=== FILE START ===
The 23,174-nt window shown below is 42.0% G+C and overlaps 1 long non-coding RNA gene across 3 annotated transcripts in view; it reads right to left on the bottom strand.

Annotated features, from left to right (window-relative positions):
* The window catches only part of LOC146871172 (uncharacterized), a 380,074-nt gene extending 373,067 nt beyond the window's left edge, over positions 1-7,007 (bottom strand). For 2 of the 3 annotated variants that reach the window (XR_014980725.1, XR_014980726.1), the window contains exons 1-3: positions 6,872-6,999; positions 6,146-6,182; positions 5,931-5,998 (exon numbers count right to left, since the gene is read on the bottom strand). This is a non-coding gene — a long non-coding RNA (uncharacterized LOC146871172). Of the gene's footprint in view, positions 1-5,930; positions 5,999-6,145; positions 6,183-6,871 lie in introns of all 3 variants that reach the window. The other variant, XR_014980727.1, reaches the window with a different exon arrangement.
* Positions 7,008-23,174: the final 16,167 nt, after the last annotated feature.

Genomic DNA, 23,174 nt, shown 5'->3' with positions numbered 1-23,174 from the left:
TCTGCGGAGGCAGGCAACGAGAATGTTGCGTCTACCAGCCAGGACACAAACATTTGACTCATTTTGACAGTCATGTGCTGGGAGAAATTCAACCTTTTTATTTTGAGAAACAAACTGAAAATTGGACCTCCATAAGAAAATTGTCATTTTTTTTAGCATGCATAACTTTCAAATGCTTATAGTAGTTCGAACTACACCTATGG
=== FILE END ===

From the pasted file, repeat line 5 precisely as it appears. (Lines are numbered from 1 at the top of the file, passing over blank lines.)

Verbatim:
Genomic DNA, 23,174 nt, shown 5'->3' with positions numbered 1-23,174 from the left: